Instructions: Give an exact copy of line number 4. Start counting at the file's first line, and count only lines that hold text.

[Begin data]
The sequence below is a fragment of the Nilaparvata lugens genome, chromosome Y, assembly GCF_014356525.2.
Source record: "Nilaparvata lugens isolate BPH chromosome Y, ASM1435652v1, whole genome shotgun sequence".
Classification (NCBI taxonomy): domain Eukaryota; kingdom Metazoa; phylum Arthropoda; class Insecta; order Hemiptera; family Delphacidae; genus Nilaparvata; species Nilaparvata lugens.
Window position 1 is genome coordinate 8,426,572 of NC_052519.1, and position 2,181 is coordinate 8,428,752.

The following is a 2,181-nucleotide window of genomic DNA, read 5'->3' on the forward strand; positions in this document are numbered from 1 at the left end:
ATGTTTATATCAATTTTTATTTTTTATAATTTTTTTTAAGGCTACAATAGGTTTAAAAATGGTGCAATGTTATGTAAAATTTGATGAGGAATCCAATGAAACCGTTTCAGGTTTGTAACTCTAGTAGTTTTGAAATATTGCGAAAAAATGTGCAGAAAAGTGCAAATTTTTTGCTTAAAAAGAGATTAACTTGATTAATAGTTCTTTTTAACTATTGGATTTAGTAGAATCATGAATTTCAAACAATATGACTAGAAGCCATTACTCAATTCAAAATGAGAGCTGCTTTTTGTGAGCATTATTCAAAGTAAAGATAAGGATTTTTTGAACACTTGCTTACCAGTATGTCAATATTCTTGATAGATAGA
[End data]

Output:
Window position 1 is genome coordinate 8,426,572 of NC_052519.1, and position 2,181 is coordinate 8,428,752.